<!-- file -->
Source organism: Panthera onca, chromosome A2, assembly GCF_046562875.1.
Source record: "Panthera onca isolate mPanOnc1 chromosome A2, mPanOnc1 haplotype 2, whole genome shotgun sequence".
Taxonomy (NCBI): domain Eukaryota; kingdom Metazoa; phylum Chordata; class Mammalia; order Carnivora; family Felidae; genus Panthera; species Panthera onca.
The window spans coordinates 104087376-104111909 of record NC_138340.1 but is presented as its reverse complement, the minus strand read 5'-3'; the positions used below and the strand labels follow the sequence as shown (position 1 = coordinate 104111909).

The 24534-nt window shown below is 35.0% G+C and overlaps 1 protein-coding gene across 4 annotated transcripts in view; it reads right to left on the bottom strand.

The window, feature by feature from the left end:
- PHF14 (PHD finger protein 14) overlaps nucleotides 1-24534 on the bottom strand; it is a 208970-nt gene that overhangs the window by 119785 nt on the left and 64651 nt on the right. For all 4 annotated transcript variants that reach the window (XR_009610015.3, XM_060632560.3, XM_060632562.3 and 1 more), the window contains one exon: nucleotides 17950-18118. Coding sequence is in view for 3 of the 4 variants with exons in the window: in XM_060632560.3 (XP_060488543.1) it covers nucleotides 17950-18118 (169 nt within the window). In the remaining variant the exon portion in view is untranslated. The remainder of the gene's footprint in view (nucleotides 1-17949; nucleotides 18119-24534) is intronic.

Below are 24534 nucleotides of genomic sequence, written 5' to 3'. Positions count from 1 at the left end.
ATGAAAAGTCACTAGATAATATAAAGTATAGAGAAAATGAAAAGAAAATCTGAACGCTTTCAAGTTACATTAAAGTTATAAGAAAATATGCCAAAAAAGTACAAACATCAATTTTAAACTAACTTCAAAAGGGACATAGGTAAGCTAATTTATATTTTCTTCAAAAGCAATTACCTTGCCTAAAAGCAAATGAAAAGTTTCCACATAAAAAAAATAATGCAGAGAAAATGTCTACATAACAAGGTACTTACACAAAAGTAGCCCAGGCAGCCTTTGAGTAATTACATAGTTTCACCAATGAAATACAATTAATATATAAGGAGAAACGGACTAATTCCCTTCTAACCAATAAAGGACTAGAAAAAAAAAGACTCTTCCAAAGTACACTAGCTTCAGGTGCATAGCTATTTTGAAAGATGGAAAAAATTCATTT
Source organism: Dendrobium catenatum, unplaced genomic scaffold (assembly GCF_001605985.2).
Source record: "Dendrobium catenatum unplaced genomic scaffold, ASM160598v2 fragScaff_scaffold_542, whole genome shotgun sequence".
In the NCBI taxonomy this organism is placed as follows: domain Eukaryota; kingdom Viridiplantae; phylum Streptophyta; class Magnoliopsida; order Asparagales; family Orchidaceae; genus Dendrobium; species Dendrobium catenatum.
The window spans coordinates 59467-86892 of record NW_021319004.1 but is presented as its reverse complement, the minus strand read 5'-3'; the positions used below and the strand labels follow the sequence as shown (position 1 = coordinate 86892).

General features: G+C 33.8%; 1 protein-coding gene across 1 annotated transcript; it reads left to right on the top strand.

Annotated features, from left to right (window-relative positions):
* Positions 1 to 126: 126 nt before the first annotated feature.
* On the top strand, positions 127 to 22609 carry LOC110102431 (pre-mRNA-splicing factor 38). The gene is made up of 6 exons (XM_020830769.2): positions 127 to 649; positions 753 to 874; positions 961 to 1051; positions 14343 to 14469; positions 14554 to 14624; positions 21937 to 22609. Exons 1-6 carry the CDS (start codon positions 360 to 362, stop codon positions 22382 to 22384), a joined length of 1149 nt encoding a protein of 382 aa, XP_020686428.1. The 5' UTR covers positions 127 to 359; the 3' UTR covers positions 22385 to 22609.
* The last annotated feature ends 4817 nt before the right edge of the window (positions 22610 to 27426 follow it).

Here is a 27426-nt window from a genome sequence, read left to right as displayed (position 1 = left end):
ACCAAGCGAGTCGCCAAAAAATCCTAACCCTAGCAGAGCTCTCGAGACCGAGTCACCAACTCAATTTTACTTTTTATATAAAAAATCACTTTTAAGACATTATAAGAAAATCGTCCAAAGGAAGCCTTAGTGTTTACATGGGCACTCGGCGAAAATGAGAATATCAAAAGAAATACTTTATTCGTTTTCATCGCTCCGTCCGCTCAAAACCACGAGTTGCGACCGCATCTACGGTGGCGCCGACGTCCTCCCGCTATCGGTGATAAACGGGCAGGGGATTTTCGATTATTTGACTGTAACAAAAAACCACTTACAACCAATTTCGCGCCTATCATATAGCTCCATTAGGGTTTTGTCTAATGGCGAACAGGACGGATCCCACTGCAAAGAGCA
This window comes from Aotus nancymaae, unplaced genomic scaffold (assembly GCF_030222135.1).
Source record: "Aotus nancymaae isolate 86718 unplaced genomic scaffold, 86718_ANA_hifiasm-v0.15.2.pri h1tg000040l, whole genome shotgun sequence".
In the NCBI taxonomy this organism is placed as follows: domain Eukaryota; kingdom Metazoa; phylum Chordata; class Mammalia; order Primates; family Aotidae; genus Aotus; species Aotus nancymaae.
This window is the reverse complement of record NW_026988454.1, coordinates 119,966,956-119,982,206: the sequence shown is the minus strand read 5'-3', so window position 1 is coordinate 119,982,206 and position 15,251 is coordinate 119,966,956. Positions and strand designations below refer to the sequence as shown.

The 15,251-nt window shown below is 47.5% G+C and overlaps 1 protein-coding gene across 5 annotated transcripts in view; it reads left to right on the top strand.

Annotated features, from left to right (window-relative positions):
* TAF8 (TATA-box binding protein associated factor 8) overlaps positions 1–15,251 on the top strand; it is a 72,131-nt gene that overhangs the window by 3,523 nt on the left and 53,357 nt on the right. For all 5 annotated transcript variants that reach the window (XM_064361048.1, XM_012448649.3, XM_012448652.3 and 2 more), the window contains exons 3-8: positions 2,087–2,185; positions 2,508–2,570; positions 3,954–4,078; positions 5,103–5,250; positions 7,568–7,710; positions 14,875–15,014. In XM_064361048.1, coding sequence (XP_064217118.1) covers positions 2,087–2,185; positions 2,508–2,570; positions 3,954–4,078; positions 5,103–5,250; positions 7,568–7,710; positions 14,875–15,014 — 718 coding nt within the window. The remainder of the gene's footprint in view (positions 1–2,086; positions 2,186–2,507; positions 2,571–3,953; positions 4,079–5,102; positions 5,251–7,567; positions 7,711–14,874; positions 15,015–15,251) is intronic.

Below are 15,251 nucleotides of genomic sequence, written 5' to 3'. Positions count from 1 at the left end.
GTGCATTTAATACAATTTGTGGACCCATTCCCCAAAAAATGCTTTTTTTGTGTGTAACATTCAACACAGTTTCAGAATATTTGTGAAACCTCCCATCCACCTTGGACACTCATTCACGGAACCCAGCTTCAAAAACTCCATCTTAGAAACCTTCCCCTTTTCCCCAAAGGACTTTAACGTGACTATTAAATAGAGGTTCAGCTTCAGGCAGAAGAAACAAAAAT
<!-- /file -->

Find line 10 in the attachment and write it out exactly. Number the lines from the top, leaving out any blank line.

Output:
Source organism: Dendrobium catenatum, unplaced genomic scaffold (assembly GCF_001605985.2).